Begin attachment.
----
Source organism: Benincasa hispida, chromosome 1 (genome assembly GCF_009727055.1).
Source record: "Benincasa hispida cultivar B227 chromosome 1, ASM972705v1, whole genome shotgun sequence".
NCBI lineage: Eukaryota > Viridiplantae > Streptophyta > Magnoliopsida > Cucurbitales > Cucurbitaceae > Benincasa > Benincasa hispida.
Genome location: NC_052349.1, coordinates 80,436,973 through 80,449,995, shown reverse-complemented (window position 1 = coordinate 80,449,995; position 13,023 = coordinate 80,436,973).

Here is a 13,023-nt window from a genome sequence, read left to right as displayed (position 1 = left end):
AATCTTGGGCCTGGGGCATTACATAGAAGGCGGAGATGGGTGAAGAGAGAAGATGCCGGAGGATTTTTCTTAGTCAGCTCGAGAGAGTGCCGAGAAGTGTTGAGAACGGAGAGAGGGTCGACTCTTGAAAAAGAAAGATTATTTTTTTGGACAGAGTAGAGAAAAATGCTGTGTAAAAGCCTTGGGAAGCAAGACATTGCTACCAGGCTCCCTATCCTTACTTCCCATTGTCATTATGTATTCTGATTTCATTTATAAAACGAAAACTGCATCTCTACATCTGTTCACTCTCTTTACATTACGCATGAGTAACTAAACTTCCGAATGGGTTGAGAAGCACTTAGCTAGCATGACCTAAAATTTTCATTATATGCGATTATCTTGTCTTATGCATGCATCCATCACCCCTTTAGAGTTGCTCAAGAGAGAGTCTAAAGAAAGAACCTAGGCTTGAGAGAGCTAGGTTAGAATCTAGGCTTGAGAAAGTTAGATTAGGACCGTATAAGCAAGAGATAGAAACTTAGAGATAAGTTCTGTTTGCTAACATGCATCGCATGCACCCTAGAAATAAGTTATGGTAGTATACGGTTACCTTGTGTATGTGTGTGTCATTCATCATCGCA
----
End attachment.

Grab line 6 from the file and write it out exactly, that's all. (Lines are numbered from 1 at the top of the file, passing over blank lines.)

AATCTTGGGCCTGGGGCATTACATAGAAGGCGGAGATGGGTGAAGAGAGAAGATGCCGGAGGATTTTTCTTAGTCAGCTCGAGAGAGTGCCGAGAAGTGTTGAGAACGGAGAGAGGGTCGACTCTTGAAAAAGAAAGATTATTTTTTTGGACAGAGTAGAGAAAAATGCTGTGTAAAAGCCTTGGGAAGCAAGACATTGCTACCAGGCTCCCTATCCTTACTTCCCATTGTCATTATGTATTCTGATTTCATTTATAAAACGAAAACTGCATCTCTACATCTGTTCACTCTCTTTACATTACGCATGAGTAACTAAACTTCCGAATGGGTTGAGAAGCACTTAGCTAGCATGACCTAAAATTTTCATTATATGCGATTATCTTGTCTTATGCATGCATCCATCACCCCTTTAGAGTTGCTCAAGAGAGAGTCTAAAGAAAGAACCTAGGCTTGAGAGAGCTAGGTTAGAATCTAGGCTTGAGAAAGTTAGATTAGGACCGTATAAGCAAGAGATAGAAACTTAGAGATAAGTTCTGTTTGCTAACATGCATCGCATGCACCCTAGAAATAAGTTATGGTAGTATACGGTTACCTTGTGTATGTGTGTGTCATTCATCATCGCA